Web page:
Sabella added, "We want simply to go forward. What we aspire to is to live normal lives. We are peace seekers -- violence on any side will not lead to peace."

Said Ailabouni and Kim Erno discuss a photo taken at the U.S.-Mexico border by Maria Teresa Fernandez.The Palestinians also talked about ways they work to prevent violence and hopelessness. Rana Khoury, deputy general director of the International Center of Bethlehem (ICB), commented that the ICB is trying to break the isolating effect that the wall has on young Palestinians. "We work with a lot of young people with art, with music, with multimedia. These are very important tools to break the isolation that is being imposed on [them]; and at the same time [they] connect with the rest of the world."

Although there were signs of hope, the discussion left me and many others exhausted and overwhelmed. Terry Boggs, ELCA director for congregation-based community organizing, commented at the end of the day that these "hard conversations" were a sign of "respect and immense maturity." He asked us to think of ways we can reflect love of neighbor and concern for justice.

Thursday, November 09, 2006

Connecting Berlin and Palestine?



Dr. Khalil Nijem was a Ph.D. student in Berlin when the wall came down. As we talked about his experience of that time, he related to me the connection for him between the jubilation he witnessed in Berlin in 1989 and the celebration he hopes to see someday in his home, Palestine. Dr. Nijem is currently an urban planning specialist in Jerusalem who is one of seven Palestinians attending the conference.

In the video clip, Nijem says that although it took the Germans 40 years of waiting (from 1949-1989) before they were reunited, he is encouraged by the Germans' example: "It doesn't matter how long it will take, but eventually that will happen and this gives us hope as Palestinians."

The focus of today's sessions was the Berlin Wall and its impact on the German people and the German church. We listened to presentations by the former mayor of Berlin (Dr. Christine Bergmann), the bishop of Saxony (the Rev. Axel Noack) and German theologian (the Rev. Friedrich Schorlemmer), as well as other moving testimonies by pastors who served in the former East Germany.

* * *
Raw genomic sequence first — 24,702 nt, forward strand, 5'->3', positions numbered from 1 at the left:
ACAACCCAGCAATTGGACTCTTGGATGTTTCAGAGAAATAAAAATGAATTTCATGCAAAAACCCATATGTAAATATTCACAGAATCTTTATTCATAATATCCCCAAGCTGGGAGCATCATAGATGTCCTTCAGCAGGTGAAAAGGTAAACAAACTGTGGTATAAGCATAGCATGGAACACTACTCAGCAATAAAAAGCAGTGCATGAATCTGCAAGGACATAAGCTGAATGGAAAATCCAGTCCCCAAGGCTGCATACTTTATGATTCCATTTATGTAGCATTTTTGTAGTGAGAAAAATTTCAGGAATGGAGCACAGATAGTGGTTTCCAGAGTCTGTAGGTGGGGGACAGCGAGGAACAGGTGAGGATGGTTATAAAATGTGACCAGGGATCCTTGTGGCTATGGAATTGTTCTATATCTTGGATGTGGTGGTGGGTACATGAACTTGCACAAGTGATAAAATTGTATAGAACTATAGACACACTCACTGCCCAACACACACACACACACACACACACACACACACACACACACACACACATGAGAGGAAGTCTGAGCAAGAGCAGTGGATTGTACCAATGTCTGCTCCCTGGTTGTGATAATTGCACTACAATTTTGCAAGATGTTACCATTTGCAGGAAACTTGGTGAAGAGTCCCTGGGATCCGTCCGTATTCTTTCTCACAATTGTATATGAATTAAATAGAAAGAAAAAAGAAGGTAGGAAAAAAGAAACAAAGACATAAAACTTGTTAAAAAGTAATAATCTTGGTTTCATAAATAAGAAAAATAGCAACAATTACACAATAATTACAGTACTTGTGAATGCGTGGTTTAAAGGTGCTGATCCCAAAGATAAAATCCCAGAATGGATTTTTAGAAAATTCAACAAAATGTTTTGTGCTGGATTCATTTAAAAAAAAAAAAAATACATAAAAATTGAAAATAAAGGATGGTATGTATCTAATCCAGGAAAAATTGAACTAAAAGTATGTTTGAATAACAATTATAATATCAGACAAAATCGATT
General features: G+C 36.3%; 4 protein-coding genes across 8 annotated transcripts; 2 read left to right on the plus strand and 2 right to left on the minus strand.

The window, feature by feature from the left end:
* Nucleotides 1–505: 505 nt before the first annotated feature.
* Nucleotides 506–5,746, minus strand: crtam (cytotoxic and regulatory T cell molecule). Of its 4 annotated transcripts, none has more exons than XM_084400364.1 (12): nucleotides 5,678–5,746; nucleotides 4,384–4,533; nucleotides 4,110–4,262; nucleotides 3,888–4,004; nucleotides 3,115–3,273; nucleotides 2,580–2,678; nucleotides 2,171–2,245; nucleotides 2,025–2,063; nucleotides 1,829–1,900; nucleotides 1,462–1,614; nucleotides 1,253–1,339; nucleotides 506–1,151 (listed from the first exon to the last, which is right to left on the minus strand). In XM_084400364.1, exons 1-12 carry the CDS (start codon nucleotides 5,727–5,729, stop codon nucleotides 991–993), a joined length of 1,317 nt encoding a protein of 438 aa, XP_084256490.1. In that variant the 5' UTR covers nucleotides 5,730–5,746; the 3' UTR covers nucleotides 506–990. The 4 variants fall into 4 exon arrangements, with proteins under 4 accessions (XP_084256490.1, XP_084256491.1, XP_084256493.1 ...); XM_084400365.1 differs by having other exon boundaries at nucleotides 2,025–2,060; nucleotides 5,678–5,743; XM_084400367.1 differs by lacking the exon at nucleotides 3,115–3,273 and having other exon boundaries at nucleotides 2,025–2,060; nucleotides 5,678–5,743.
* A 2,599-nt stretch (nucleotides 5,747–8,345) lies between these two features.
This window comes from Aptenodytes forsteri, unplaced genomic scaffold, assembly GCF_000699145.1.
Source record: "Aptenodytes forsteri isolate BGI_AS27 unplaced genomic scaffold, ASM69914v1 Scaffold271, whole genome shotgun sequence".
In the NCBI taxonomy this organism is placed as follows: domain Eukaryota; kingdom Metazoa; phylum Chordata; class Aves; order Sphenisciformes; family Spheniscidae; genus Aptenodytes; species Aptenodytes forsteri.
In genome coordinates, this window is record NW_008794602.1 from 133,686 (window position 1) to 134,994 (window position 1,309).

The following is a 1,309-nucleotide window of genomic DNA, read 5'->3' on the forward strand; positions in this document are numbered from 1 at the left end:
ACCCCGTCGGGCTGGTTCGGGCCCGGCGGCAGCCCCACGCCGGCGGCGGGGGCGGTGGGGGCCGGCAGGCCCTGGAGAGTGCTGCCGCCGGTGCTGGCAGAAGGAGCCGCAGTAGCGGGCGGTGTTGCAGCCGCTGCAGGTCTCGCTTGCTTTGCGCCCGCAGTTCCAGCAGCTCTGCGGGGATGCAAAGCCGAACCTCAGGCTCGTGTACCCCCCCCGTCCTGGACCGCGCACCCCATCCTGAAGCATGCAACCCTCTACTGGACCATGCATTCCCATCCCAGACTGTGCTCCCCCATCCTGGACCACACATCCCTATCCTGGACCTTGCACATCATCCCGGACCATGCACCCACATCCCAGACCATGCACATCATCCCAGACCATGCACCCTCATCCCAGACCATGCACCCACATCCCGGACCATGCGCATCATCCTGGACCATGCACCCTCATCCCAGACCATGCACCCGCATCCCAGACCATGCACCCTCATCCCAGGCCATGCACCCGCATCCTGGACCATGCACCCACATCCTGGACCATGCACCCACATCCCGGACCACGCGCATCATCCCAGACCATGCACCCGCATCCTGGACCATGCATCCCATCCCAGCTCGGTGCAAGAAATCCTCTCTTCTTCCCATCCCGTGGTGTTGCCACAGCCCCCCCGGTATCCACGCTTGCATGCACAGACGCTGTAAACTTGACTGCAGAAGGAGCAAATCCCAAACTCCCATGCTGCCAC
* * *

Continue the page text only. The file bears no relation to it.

In discussions following these presentations, the separation wall in Palestine came up. Participants disagreed on whether Berlin offers a parallel for the Palestinian situation. Some maintained that the Palestinian case and others, such as the U.S.-Mexico border, are different from the German example because those walls have been constructed to keep others "out" rather than to keep their own people "in."

During the discussion, Bishop Noack stated, "I do not want to justify the wall [in Palestine]. As a Christian, you cannot accept it and you cannot approve of it. But as a government, I'm not sure they [walls to keep others out] will come down."

Others like Victor Batarseh, mayor of Bethlehem in Palestine, argued that "it's a wall that puts us in a big prison. We are here to speak against all walls -- whether they are in Germany, Israel-Palestine, Mexico-U.S.A., or the invisible walls ... As a church we should have a big stand against all walls. You build bridges of love and understanding, not walls of separation."

Tomorrow's presentations will focus on Bethlehem and the separation wall, so there will be plenty more to discuss.

Church of Reconciliation

Church of the Reconciliation, Jan. 28, 1985 (reproduction of photo by Gunter Peters)Today we met with Pastor Manfred Fischer at the Church of the Reconciliation in Berlin. The church was famously located in the "death zone" behind the wall. Pastor Fischer's told us the history as we stood on the spot where the church was dynamited in 1985 by the German Democratic Republic (GDR).
Pastor Manfred Fischer, Church of the ReconciliationAccording to Fischer's animated account, the GDR didn't like Western tourists coming and taking pictures of a church of reconciliation trapped in the death zone; but when they blew it up, the images of the steeple collapsing next to the wall "said more than all the other photos combined."

After 1990, the congregation had to decide how to proceed -- rebuild their old church, or pursue a new path. They chose a third way, building a small circular chapel using the rubble from the old structure to form new walls.
Prayer in the Church of the Reconciliation, Berlin

It was a stirring example of how lost hopes can be rekindled and how congregations can outlast persecution and witness to God's love and reconciliation in creative ways.

We gathered in that space for a short prayer service followed by singing "Dona Nobis Pacem."